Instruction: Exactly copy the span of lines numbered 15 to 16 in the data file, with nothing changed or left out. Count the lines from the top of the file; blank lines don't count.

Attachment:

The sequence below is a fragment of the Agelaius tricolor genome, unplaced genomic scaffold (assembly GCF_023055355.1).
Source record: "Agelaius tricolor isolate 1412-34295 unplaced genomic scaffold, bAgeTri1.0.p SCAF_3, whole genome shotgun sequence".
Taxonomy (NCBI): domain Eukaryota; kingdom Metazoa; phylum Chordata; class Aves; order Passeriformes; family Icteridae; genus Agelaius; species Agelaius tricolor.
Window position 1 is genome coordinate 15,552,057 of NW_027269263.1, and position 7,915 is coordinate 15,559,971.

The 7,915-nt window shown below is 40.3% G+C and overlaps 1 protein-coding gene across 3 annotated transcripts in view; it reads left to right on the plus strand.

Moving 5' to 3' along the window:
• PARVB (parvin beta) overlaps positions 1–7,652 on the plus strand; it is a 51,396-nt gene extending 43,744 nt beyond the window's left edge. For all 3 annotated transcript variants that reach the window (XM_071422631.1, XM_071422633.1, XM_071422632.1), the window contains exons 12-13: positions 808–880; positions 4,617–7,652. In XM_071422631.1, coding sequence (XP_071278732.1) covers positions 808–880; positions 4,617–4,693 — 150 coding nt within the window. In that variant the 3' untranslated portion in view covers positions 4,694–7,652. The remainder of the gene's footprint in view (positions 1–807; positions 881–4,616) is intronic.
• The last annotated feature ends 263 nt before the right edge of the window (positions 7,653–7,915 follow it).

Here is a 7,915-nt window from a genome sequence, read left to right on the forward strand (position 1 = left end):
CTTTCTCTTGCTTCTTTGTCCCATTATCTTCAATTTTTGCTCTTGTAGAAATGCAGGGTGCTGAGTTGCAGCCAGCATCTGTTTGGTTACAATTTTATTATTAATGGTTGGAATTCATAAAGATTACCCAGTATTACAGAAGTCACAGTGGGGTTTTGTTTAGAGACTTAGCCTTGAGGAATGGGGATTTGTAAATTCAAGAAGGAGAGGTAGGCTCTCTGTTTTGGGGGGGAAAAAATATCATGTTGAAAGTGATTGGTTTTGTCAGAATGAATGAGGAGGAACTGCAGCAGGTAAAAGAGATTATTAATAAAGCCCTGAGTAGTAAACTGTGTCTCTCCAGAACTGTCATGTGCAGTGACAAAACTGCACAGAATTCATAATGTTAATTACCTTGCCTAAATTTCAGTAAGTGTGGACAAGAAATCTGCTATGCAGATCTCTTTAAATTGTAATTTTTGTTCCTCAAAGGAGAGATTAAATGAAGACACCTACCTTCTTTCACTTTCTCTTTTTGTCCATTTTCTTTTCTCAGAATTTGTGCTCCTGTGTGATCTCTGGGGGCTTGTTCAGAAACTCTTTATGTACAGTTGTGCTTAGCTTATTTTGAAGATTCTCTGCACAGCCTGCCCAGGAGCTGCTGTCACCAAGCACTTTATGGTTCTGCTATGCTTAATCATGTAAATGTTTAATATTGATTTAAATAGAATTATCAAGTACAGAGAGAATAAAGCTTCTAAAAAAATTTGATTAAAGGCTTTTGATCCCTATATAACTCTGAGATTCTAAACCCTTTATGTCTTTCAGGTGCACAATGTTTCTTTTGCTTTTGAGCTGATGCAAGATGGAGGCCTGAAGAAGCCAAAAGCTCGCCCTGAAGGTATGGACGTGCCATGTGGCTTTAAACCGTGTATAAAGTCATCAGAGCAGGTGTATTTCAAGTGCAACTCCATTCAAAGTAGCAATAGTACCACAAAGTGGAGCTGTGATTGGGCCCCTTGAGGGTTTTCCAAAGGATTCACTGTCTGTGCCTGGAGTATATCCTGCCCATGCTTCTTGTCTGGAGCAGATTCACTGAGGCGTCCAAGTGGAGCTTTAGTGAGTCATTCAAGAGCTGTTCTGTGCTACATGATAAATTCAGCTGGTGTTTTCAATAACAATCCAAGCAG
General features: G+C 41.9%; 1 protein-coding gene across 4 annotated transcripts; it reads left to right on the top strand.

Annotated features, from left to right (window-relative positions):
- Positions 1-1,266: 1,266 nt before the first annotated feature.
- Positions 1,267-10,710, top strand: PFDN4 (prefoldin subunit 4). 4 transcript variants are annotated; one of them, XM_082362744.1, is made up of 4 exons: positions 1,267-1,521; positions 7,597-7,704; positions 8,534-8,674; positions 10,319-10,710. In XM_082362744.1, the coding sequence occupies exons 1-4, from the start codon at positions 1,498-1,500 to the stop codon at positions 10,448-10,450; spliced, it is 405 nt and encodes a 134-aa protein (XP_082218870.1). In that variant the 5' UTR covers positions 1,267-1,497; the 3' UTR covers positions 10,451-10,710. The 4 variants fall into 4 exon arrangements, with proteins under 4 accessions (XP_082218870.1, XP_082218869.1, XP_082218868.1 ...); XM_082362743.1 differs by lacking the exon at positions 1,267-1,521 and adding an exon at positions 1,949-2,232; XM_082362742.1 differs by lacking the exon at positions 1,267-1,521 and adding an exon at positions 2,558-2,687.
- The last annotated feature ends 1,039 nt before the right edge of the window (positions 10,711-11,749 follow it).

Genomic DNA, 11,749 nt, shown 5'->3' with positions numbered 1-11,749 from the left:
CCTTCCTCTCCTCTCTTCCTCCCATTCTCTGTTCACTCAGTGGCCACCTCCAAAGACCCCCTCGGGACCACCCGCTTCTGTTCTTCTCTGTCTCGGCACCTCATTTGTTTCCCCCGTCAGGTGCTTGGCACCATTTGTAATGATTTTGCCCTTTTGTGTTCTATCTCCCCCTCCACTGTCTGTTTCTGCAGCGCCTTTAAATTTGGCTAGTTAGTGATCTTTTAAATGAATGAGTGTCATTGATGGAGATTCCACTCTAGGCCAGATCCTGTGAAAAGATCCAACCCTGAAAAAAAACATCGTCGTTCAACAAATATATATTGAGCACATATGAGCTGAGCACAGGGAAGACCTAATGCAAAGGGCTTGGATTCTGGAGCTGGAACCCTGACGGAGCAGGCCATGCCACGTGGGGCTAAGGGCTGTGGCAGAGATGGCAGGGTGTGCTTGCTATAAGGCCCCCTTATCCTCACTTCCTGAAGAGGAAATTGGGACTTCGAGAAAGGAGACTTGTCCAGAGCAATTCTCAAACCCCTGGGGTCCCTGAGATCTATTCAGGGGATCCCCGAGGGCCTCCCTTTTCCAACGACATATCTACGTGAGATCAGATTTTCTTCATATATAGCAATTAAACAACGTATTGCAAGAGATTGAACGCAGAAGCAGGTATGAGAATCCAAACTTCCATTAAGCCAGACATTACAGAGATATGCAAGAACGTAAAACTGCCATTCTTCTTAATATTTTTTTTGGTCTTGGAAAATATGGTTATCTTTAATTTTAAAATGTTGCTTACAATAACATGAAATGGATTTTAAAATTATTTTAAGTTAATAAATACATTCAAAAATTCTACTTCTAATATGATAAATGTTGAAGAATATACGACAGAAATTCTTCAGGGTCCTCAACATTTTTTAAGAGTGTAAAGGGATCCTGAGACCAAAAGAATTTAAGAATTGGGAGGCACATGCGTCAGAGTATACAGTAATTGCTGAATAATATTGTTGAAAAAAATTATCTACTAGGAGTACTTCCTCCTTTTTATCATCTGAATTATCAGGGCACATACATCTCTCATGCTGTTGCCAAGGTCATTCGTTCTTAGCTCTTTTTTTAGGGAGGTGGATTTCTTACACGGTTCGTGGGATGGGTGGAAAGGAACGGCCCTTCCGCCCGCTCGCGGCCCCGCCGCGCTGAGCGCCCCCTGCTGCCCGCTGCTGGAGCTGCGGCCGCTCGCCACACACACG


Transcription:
- The last annotated feature ends 1,039 nt before the right edge of the window (positions 10,711-11,749 follow it).

Genomic DNA, 11,749 nt, shown 5'->3' with positions numbered 1-11,749 from the left: